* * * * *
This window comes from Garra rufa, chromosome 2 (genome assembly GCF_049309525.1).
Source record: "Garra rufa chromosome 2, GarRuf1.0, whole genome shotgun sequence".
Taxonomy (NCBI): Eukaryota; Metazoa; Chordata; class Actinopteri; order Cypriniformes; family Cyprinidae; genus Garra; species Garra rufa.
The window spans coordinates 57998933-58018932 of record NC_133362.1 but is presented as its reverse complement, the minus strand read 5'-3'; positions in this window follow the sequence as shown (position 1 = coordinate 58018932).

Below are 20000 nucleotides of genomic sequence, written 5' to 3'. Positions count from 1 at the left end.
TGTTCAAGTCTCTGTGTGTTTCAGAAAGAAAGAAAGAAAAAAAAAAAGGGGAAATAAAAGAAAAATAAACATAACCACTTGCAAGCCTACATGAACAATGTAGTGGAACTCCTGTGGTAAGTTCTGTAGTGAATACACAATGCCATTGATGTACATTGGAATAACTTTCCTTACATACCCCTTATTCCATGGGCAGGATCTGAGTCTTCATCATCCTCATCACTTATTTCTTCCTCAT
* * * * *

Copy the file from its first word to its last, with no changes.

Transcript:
This window comes from Garra rufa, chromosome 2 (genome assembly GCF_049309525.1).
Source record: "Garra rufa chromosome 2, GarRuf1.0, whole genome shotgun sequence".
Taxonomy (NCBI): Eukaryota; Metazoa; Chordata; class Actinopteri; order Cypriniformes; family Cyprinidae; genus Garra; species Garra rufa.
The window spans coordinates 57998933-58018932 of record NC_133362.1 but is presented as its reverse complement, the minus strand read 5'-3'; positions in this window follow the sequence as shown (position 1 = coordinate 58018932).

Below are 20000 nucleotides of genomic sequence, written 5' to 3'. Positions count from 1 at the left end.
TGTTCAAGTCTCTGTGTGTTTCAGAAAGAAAGAAAGAAAAAAAAAAAGGGGAAATAAAAGAAAAATAAACATAACCACTTGCAAGCCTACATGAACAATGTAGTGGAACTCCTGTGGTAAGTTCTGTAGTGAATACACAATGCCATTGATGTACATTGGAATAACTTTCCTTACATACCCCTTATTCCATGGGCAGGATCTGAGTCTTCATCATCCTCATCACTTATTTCTTCCTCAT